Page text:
After a period of inactivity, most Super Game Boy borders will 
display some sort of animation.

Game Boy -- no screen saver.

Black border (no border) -- no screen saver.

4 window -- Mario will jump up from the bottom window, stand
there for a while, and then fall asleep.  The Princess will
appear and send a small car speeding from the right to left window,
spinning Mario around.  He'll fall asleep again, and be stirred
awake by a small UFO.  Eventually, Luigi will appear (dangling
from a rope) from the top window and lift Mario off the screen.
Weird.

Brown Stone -- Shapes will rise and sink into the stone border; 
clouds, ducks, half moons, stars, etc...

Scenic view -- sunset, night, sunrise -- with touches such as
shooting stars and the lights being turned on/off in the cabin.
Very nice.

Cinema -- lots of action here:  one fellow jabbering in the right
corner, another falling asleep, the lights being turned on, a
woman putting on her make-up, a man reading a newspaper, two kids
playing Game Boy via gamelink cable.  :-)

Kittens & Flowers -- eventually, the sleeping kittens will wake 
up and run off the screen, one by one.

Desktop -- one of the tiles on the desk will rise, and grey suited
workers will exit.  They proceed to the other side of the screen
and push the pencils (the red next to the game screen, and the
blue in the red's previous position).  They return to their
elevator (almost forgetting one of their comrades) and exit the
screen.  Another elevator appears, white suited workers exit,
push the pencils back into place, return to their elevator, and
exit the screen.

Grey Stairways --  the game screen area will "tile" and morph into 
bird shapes.  The birds begin flying off the screen.

[10]  MY SUPER GAME BOY HAS <FILL IN PROBLEM>.  HOW DO I FIX IT?
****************************************************************

1.  The screen shows a Game Boy cart with an "X" over it?  What's
wrong?

Check to see if your Game Boy game pak is correctly inserted and
connected in your Super Game Boy (the game label should be facing 
out towards the front of the SNES).

2.  My controller/mouse won't respond.  What's wrong?

Check to see if the controller is correctly inserted and
connected in port #1.

Check to see if the mouse is correctly inserted and connected in
port #2.

Check to see if the controller/mouse you're using matches the
Service Icon (the icon displayed in the top left corner of the
screen -- it'll either be a controller or mouse).

If this doesn't solve your problem, make sure your SNES is
properly set up.  If the problem continues, call Nintendo at 
1-800-255-3700.

[11] ARE THERE ANY GAME BOY GAMES THAT AREN'T COMPATIBLE WITH THE
     SUPER GAME BOY?
*****************************************************************

Nintendo claims that all licensed Game Boy games are compatible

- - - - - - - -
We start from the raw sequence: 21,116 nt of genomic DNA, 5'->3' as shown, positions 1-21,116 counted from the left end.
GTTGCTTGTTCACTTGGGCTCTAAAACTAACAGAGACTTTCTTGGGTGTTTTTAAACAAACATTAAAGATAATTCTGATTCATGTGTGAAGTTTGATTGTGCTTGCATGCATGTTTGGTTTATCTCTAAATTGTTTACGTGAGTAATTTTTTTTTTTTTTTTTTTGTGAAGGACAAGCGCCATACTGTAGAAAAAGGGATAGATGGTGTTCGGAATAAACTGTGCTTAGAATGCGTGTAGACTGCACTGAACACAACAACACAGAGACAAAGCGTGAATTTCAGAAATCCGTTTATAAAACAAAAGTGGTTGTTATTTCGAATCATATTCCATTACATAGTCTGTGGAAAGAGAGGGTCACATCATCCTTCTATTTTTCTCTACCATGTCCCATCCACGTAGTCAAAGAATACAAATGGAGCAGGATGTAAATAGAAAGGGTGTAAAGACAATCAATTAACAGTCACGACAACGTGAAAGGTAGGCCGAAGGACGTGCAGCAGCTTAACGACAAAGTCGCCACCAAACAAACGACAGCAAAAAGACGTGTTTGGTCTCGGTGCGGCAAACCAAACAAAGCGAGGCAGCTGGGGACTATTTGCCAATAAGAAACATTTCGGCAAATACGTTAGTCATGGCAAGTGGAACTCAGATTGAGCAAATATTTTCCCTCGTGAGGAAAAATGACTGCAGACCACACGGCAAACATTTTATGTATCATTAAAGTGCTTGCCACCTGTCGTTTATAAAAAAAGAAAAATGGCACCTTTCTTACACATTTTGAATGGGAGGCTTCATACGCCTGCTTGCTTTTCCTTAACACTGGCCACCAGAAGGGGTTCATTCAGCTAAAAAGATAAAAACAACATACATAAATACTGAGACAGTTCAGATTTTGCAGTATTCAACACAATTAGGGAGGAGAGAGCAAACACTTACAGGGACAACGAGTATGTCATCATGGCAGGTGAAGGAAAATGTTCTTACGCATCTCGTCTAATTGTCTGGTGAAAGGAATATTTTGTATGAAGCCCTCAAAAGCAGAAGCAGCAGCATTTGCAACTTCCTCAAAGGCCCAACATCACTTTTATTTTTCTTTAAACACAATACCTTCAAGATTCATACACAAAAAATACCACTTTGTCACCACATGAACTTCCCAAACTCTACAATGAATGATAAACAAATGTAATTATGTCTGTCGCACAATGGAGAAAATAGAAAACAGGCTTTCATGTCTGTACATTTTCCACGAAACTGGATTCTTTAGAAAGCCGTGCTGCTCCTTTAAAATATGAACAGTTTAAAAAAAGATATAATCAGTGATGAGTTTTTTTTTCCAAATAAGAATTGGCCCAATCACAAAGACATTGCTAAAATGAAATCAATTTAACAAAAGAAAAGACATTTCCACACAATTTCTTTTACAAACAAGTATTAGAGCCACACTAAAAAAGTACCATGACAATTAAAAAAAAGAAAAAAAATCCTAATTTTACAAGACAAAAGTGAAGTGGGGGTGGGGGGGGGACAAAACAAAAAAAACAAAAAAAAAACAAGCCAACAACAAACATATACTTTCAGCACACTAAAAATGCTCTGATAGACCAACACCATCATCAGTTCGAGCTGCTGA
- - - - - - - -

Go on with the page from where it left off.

with the Super Game Boy, unless they need an accessory which the
Super Game Boy does not support.  I'd wager that foreign carts, 
illegal multicarts, and other unlicensed Game Boy games are chancy 
at best, and are certainly not guaranteed.

Game Boy Color games that REQUIRE the GBC are not
compatible with the Super Game Boy (as the GBC offers an increased
color pallete, processor enhancements, etc.).  No doubt
Game Boy Advance games will be incompatible for similar reasons.

Dominick Roman provides info concerning PAL (typically, Europe-
released games) with NTSC (North American released) Super Game 
Boys.  Apparently, through some educated guessing as
per a few tests, PAL Game Boy games designed with the 
SBG enhancements are not compatible with the NTSC Super 
Game Boy.  Pal games not designed with the Super Game 
Boy enhancements are compatible without any apparent problems.
As pointed out by Dan Rudolph, this makes reasonable sense
when you consider that the Game Boy itself is not limited by PAL
or NTSC standards, yet SGB enhancements are.

If anyone has further information concerning game compatibility,
please let me know (jbogumil@yahoo.com).  This includes
both domestic and foreign releases.  I'd like to develop a list
of incompatible domestic releases for a later update of this
FAQ.

[12] WHAT COLOR SCHEMES ARE RECOMMENDED?
****************************************

A list of recommended color schemes can be found on the Super
Game Boy web page, maintained by Michael Portuesi.  
http://reality.sgi.com/employees/portuesi/sgb.html  

NOTE:  This site appears to be permanently down.  Expect
more info in a future update.

[13] WHAT ARE THE PREDECESSORS TO THE SUPER GAME BOY?
******************************************************

Two are known to exist; the "WideBoy 2" (compatible with 
the Famicom) and the "GameBoy to NES" adapter, developed 
for Camerica.  Neither were commerically released to the 
gaming public.

The WideBoy 2 (nothing is known about any Wideboy 1 -- possibly a
first, failed or overly expensive attempt at this sort of thing, or
prototype model) is a bulky and unsightly device, with no casing